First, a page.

Jump to content
Ira Seigel

Cooper 104 (2 of them) modified by Evan at Vark

Recommended Posts

Hello,

I'm pretty new here. I haven't made the required number of posts.

 

I'll do that, so that I can put these units up for sale in the proper forum, if they're of interest to anyone.

 

Thanks,

Ira Seigel

 

Share this post


Link to post
Share on other sites

hello and welcome,

might be more useful and enjoyable for everybody if you browse the forum and contribute in threads that you're interested in then just posting a pre-sale post to bump up the post count.

just a thought and all the bests

chris

Share this post


Link to post
Share on other sites
On 8/17/2019 at 1:18 AM, chrismedr said:

hello and welcome,

might be more useful and enjoyable for everybody if you browse the forum and contribute in threads that you're interested in then just posting a pre-sale post to bump up the post count.

just a thought and all the bests

chris

Thanks for your thoughts Chris. Being a rank amateur in your field - I'm a concert sound mixer - I fear that I'd have little useful to contribute. More like asking questions than contributing my newbie-level knowledge. I had hoped to adapt some of the equipment used in your profession to my needs recording live concerts - classical quartets, choirs, symphonies, jazz, e.g. - so I'm still learning.

Cheers,

Ira

Share this post


Link to post
Share on other sites

Ira, no need to feel bad about contributing what you know. I think that the best way to use this forum is to read read read, and if you have questions on other people’s opinions or experience, then ask away. But as you know, sound being a technical field, anything that can be read in a manual, or here, would be what many consider to be a waste of a question lol. 

 

I am however curious as to what equipment from our world that you would like to implement into your live sound system. It sounds intriguing and I would love to hear about it. 

 

Cheers

Share this post


Link to post
Share on other sites

Welcome Ira, as someone how from time to time is confronted with making recordings from classical orchestras, choirs or festival music for cinema and tv i think its good to have you here...

Share this post


Link to post
Share on other sites
On 8/19/2019 at 10:18 PM, JonG said:

Ira, no need to feel bad about contributing what you know. I think that the best way to use this forum is to read read read, and if you have questions on other people’s opinions or experience, then ask away. But as you know, sound being a technical field, anything that can be read in a manual, or here, would be what many consider to be a waste of a question lol. 

 

I am however curious as to what equipment from our world that you would like to implement into your live sound system. It sounds intriguing and I would love to hear about it. 

 

Cheers

 

Hi Jon,

Thanks for your encouragement and question.

 

As an experienced live sound mixer and neophyte sound recordist in concert halls and other venues, there's a good deal of overlap in the gear that I use and you use that could "cross over".

High end, portable mic pres are one example: the Lunatec, Grace and Millennia portable preamps are 3 examples that I own that I use with stereo ribbons (Royer and Mesanovic) for music ensemble recordings.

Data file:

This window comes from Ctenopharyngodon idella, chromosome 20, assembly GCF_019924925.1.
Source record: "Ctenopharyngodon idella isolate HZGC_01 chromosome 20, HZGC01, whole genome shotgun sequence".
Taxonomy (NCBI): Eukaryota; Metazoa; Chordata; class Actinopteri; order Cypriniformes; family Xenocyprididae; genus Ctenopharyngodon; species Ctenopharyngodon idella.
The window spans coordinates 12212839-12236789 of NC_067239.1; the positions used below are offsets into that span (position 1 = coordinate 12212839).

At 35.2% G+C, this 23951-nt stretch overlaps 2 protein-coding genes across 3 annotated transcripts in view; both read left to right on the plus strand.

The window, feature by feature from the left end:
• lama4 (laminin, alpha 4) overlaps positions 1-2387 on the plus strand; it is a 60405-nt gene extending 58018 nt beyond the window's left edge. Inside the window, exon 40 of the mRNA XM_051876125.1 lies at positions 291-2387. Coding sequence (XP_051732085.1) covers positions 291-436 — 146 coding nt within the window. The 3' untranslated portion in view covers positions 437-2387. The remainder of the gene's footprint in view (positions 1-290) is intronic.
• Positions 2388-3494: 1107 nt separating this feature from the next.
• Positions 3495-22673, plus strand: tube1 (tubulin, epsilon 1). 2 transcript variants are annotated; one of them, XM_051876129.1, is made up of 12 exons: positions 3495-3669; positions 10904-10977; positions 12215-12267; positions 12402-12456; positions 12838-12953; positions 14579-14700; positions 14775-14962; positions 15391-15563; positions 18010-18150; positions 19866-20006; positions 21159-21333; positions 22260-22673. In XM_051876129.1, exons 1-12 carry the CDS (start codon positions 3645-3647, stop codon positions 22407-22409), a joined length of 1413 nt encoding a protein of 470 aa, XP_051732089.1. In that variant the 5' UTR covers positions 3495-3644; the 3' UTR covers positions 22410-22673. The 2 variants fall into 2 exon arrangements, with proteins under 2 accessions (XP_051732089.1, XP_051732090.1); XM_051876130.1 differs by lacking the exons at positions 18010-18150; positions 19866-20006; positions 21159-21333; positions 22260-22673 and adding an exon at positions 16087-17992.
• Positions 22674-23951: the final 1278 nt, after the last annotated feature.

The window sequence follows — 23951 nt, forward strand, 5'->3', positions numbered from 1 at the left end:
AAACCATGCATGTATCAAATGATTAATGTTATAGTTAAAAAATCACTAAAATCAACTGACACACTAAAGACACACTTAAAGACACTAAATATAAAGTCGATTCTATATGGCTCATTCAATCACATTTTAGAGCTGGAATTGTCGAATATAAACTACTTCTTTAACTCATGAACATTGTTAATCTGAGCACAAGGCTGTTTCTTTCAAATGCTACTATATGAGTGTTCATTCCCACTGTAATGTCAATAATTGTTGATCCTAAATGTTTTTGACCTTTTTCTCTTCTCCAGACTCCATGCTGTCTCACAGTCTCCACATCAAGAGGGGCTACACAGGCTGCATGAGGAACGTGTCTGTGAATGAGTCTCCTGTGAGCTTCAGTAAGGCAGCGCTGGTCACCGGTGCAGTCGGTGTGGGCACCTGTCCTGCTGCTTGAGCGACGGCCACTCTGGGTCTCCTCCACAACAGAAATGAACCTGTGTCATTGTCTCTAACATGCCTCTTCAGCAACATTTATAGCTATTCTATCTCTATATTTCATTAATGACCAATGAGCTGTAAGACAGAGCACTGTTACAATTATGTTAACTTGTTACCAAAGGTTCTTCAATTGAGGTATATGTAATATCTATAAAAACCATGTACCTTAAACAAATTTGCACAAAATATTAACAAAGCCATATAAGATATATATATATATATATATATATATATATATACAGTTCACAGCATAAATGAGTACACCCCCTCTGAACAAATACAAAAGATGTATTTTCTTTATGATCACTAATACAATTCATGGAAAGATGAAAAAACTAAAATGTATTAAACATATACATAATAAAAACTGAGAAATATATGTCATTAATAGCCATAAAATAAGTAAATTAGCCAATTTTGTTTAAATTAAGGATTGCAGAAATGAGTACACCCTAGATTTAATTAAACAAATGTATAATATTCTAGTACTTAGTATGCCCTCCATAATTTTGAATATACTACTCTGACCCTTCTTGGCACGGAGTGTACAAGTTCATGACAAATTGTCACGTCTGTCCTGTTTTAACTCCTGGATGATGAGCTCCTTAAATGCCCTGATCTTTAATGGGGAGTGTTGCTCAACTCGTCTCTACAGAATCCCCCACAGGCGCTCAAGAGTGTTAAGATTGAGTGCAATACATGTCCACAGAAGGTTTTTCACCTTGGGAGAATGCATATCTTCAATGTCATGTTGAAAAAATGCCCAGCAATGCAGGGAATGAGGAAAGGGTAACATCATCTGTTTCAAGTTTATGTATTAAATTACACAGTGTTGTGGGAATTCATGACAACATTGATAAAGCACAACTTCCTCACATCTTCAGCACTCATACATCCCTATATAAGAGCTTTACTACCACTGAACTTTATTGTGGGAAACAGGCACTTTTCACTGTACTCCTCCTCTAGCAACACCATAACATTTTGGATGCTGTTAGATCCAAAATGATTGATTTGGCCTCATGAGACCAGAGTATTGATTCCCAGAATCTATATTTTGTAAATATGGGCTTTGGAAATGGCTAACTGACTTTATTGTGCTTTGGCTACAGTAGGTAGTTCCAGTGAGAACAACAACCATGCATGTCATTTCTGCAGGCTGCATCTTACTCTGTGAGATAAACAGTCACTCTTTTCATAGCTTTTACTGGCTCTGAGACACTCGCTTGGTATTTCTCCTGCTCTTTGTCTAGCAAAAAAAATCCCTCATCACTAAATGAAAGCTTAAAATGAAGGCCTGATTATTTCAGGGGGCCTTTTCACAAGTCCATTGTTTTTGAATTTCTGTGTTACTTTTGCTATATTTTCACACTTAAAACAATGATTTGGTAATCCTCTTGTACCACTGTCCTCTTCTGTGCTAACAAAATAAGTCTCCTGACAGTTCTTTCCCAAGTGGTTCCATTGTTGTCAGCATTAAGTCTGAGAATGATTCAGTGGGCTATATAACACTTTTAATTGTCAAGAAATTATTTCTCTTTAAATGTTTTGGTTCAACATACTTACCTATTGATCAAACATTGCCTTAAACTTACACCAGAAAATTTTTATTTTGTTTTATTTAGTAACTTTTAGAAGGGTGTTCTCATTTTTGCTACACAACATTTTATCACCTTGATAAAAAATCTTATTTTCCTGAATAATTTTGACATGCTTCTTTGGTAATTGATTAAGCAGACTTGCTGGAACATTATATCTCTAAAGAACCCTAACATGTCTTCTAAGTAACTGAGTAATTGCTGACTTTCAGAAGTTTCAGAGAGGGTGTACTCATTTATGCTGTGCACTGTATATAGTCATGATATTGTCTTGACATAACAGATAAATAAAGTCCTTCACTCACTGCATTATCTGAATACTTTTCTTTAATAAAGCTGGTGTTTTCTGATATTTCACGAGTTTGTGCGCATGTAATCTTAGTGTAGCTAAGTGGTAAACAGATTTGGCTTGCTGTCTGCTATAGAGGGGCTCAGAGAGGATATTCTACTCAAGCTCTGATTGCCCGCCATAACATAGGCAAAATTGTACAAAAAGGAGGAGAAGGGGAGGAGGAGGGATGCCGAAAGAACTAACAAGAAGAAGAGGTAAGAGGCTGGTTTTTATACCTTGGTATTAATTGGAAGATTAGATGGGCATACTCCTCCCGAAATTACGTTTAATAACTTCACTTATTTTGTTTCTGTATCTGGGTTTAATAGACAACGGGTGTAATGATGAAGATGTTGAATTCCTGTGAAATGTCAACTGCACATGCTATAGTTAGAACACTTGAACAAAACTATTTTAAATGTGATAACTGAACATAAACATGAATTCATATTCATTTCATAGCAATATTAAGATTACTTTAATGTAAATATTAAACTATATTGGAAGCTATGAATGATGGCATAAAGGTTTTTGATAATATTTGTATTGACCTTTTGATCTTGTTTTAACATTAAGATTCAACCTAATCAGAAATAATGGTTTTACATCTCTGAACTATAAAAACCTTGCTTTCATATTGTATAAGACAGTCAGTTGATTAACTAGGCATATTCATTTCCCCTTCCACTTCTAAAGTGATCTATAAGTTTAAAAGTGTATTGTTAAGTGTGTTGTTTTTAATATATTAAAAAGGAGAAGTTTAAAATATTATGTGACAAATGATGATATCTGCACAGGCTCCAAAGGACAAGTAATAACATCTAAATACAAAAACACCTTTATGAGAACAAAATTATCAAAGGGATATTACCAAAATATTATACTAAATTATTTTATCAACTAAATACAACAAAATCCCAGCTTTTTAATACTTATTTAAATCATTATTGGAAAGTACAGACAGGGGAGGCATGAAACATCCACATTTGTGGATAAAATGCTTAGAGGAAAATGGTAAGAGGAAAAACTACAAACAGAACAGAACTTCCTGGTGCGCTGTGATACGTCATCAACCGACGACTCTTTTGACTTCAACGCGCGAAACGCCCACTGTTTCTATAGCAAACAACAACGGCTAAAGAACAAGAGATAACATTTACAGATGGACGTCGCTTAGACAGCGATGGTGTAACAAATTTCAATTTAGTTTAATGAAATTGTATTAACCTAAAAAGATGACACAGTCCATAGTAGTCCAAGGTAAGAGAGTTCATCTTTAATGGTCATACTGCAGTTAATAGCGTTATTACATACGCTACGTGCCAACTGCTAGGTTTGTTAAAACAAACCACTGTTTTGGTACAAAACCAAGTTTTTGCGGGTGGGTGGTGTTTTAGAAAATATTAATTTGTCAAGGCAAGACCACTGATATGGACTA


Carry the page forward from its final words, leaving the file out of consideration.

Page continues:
The Cooper CS104 and the ultraportable Sonosax SX-PR have wonderful pres and make great front ends for recording onto a 702T or 744T.

I use the MKH416 shotguns for ambient channels on recordings, and I use them live for feeding audience to a performer's IEMs or mixed in with a console feed to video cameras taping a concert or event. (Mounted on standard mic stands, not boom poles.)

Basically, anything lightweight and portable that can save my back is something of interest to me. And you being location people, that's your interest, too.

 

At this point in my recording experiences, I have no use for time code yet. That's probably the biggest difference between our worlds.

Regards,

Ira

IATSE Local #15 A1 

 

Share this post


Link to post
Share on other sites

Very cool. I often wonder why more live music engineers (particularly in the classical music genres) don’t use field recorders. I see all kinds of AC powered rigs with racked mic pres, various rack recorders or laptops, and sometimes even CD burners. Also a lot of redundancy for “just in case”, but still all on AC. I recently helped an engineer out where they had a rig such as this, all for a stereo pair. I couldn’t help but to think that a 702T with a battery backup would be a lot more stable and portable solution than a 10u rack of various equipment and redundancies. 

Share this post


Link to post
Share on other sites

Anything under 8 channels, I use my 788T.  Sometimes still, outboard mic pres, even as the SD pres are pretty darned good.  CD burner?  Alas, yes still.  We have trained our clients to expect a CD 2-mix after the performance ends and we can not break the habit no matter how we try. :)  And yes, always a backup of some sort.  Live recording after all and still on AC power.

 

D.

Share this post


Link to post
Share on other sites

Jon,

Back in the old days, when we had roadies to unload and push around our gear, a 10U rack was nothing. I still have 2 16U racks in my garage. They used to be loaded with gear and cabling and weigh 400 pounds each. I mixed an awful lot of shows with bands like REO Speedwagon with that stuff.